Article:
906basic units\~\c
 907.unit u ).
 908This command is a
 909.I groff
 910extension; it is only used for devices whose
 911.I DESC
 912file contains the
 913.B tcommand
 914keyword; see
 915.BR groff_font (@MAN5EXT@).
 916.
 917.
 918.command V n
 919Move down to the absolute vertical position\~\c
 920.argument n
 921(a non-negative integer in basic units\~\c
 922.unit u )
 923relative to upper edge of current page.
 924.
 925.
 926.command v n
 927Move
 928.argument n
 929basic units\~\c
 930.unit u
 931down
 932.RI ( n
 933is a non-negative integer).
 934.
 935.I [CSTR\~#54]
 936allows negative values for
 937.I n
 938also, but
 939.I groff
 940doesn't use this.
 941.
 942.
 943.command w
 944Informs about a paddable whitespace to increase readability.
 945.
 946The spacing itself must be performed explicitly by a move command.
 947.
 948.
 949.\" --------------------------------------------------------------------
 950.SS "Graphics Commands"
 951.\" --------------------------------------------------------------------
 952.
 953Each graphics or drawing command in the
 954.I intermediate output
 955starts with the letter\~\c
 956.B D
 957followed by one or two characters that specify a subcommand; this
 958is followed by a fixed or variable number of integer arguments that
 959are separated by a single space character.
 960.
 961A
 962.B D\c
 963\~command
 964may not be followed by another command on the same line (apart from a
 965comment), so each
 966.B D\c
 967\~command
 968is terminated by a
 969.I syntactical line
 970.IR break .
 971.
 972.
 973.P
 974.B @g@troff
 975output follows the classical spacing rules (no space between command
 976and subcommand, all arguments are preceded by a single space
 977character), but the parser allows optional space between the command
 978letters and makes the space before the first argument optional.
 979.
 980As usual, each space can be any sequence of tab and space characters.
 981.
 982.
 983.P
 984Some graphics commands can take a variable number of arguments.
 985.
 986In this case, they are integers representing a size measured in basic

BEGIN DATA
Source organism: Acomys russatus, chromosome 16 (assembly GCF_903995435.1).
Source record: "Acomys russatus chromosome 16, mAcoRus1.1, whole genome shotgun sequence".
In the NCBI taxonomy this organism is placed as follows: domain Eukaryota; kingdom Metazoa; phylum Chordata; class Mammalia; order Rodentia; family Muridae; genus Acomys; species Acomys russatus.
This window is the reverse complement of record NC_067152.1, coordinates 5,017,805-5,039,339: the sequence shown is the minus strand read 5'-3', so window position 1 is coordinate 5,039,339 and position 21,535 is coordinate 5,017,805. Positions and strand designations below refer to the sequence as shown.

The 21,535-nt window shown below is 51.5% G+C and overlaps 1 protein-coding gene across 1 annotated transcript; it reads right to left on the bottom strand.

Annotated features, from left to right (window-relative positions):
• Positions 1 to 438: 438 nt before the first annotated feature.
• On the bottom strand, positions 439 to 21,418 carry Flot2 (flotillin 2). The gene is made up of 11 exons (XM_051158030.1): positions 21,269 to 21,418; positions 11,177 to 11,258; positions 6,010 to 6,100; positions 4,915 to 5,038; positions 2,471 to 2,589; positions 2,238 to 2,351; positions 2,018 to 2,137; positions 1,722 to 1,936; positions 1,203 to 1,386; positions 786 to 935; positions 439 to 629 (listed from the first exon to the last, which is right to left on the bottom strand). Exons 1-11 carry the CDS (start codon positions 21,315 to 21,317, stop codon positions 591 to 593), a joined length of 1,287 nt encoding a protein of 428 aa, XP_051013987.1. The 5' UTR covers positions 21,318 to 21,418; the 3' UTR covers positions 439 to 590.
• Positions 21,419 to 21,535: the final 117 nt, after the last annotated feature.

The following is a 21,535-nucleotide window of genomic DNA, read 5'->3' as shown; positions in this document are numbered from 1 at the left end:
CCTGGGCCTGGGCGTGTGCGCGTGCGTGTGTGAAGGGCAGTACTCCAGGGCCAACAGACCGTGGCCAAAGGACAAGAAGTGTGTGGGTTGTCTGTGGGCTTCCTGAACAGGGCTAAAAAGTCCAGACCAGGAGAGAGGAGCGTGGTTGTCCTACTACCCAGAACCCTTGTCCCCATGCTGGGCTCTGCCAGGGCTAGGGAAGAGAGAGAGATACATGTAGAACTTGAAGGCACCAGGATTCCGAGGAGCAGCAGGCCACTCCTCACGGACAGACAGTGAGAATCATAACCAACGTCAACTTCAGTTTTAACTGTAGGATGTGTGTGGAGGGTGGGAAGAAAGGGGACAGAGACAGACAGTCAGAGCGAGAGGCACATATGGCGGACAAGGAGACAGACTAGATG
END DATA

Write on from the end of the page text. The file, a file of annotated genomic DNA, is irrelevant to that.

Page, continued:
987units\~\c
 988.unit u .
 989.
 990The arguments called
 991.list1..n h
 992stand for horizontal distances where positive means right, negative
 993left.
 994.
 995The arguments called
 996.list1..n v
 997stand for vertical distances where positive means down, negative up.
 998.
 999All these distances are offsets relative to the current location.
1000.
1001.
1002.P
1003Unless indicated otherwise, each graphics command directly corresponds
1004to a similar
1005.I groff
1006.B \*[@backslash]D
1007escape sequence; see
1008.BR groff (@MAN7EXT@).
1009.
1010.
1011.P
1012Unknown
1013.B D\c
1014\~commands are assumed to be device-specific.
1015.
1016Its arguments are parsed as strings; the whole information is then
1017sent to the postprocessor.
1018.
1019.
1020.P
1021In the following command reference, the syntax element
1022.I \[la]line_break\[ra]
1023means a
1024.I syntactical line break
1025as defined in section
1026.BR Separation .
1027.
1028.
1029.D-multiarg ~
1030Draw B-spline from current position to offset
1031.indexed_offset h 1 v 1 ,
1032then to offset
1033.indexed_offset h 2 v 2
1034if given, etc.\& up to
1035.indexed_offset h n v n .
1036This command takes a variable number of argument pairs; the current
1037position is moved to the terminal point of the drawn curve.
1038.
1039.
1040.Da-command
1041Draw arc from current position to
1042.indexed_offset h 1 v 1 \|+\|\c
1043.indexed_offset h 2 v 2
1044with center at
1045.indexed_offset h 1 v 1 ;
1046then move the current position to the final point of the arc.
1047.
1048.
1049.D-command C d
1050.D-command+ C d dummy_arg
1051Draw a solid circle using the current fill color with diameter\~\c
1052.argument d
1053(integer in basic units\~\c
1054.unit u )
1055with leftmost point at the current position; then move the current
1056position to the rightmost point of the circle.
1057.
1058An optional second integer argument is ignored (this allows to the